Laurel Clark — his wife, best friend, NASA colleague and the mother of 9-year-old Iain — was aboard Columbia when it fell from the Texas sky in pieces last February 1.

Just six weeks earlier, in December, all three Clarks had plummeted from the sky over the same state in their single-engine Beech Bonanza. They were flying from their home in Houston to Albuquerque, New Mexico, to spend Christmas with Laurel's family.

  The plane hit strong turbulence over West Texas and, for the first time ever, Laurel got air sick. Jon Clark was trying to land when the plane got caught in a downdraft. In a flash, the stall warning went off and the craft was sucked down, careered off the runway and smashed into an embankment.

The plane was damaged beyond repair. But the Clarks walked away.

Three weeks later, Iain was afraid to get on a turboprop to fly to Cape Canaveral for his mother's launch. The propellers frightened him.

The plane crash also may have exacerbated his dismay about his mother's first shuttle flight. Iain cried at the launch and badgered her for leaving every time they talked during the private family radio hookups during the mission, his father recalls.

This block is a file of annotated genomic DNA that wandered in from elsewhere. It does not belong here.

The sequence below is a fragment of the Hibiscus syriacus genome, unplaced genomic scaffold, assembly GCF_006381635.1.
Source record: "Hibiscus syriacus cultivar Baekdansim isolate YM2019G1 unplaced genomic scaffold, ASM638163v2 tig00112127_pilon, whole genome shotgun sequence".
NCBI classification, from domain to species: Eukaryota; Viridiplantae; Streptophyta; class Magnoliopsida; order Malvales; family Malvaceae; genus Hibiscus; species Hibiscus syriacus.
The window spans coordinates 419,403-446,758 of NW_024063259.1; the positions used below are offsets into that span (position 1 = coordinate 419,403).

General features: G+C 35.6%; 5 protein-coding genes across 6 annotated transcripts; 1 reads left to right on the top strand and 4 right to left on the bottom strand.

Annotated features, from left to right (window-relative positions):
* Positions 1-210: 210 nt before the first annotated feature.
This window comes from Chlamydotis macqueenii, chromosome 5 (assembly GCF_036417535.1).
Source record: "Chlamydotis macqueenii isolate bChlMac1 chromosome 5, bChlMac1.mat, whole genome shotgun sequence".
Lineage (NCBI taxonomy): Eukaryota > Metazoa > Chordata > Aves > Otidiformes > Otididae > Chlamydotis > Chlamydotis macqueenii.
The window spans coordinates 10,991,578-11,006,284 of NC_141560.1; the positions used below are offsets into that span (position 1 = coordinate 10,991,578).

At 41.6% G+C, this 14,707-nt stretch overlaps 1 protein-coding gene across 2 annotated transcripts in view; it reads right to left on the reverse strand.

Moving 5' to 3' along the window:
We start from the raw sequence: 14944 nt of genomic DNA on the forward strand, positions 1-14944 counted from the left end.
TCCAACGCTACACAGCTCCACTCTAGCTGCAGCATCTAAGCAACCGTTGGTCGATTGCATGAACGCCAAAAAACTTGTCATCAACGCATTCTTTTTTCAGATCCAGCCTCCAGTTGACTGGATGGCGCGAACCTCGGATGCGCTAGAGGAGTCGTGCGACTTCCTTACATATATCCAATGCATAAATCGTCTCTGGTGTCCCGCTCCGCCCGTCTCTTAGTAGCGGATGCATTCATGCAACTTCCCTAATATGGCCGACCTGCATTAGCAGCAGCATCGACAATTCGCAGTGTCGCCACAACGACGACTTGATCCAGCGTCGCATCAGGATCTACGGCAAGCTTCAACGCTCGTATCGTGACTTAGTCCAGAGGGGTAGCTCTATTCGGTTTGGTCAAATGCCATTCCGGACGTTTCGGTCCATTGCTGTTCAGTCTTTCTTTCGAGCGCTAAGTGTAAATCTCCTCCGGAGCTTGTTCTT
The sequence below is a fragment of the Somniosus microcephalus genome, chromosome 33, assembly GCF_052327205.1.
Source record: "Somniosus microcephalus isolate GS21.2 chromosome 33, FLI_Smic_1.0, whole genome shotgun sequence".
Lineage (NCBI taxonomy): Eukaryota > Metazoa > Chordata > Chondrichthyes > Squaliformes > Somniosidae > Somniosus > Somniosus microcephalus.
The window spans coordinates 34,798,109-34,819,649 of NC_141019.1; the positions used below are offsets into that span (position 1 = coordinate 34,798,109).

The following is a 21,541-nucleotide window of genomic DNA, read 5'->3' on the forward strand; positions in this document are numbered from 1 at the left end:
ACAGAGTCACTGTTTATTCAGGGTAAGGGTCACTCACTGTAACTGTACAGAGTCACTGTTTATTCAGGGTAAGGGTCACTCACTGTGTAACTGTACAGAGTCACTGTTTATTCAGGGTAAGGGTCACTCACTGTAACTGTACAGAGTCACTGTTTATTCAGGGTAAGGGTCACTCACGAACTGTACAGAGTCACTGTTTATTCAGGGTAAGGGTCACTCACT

Clark wonders whether his son had a premonition.

He says his wife traveled often and had even been sent to Russia, so it wasn't just the separation between mother and son that bothered the child. “There was something different about this. It is spooky,” he says.

In the long days and weeks and months since that gut-wrenching February morning, Clark has agonized over the crew's final seconds a thousand times, trying to figure out what his wife and the other astronauts may have been doing and how long they may have lived.

He wants NASA to talk openly about all the circumstances surrounding their deaths, in order to learn and benefit future space crews. The cabin remnants, stored at Kennedy Space Center along with the rest of the wreckage, have been off-limits to all but a handful of cleared personnel. Details are sparse.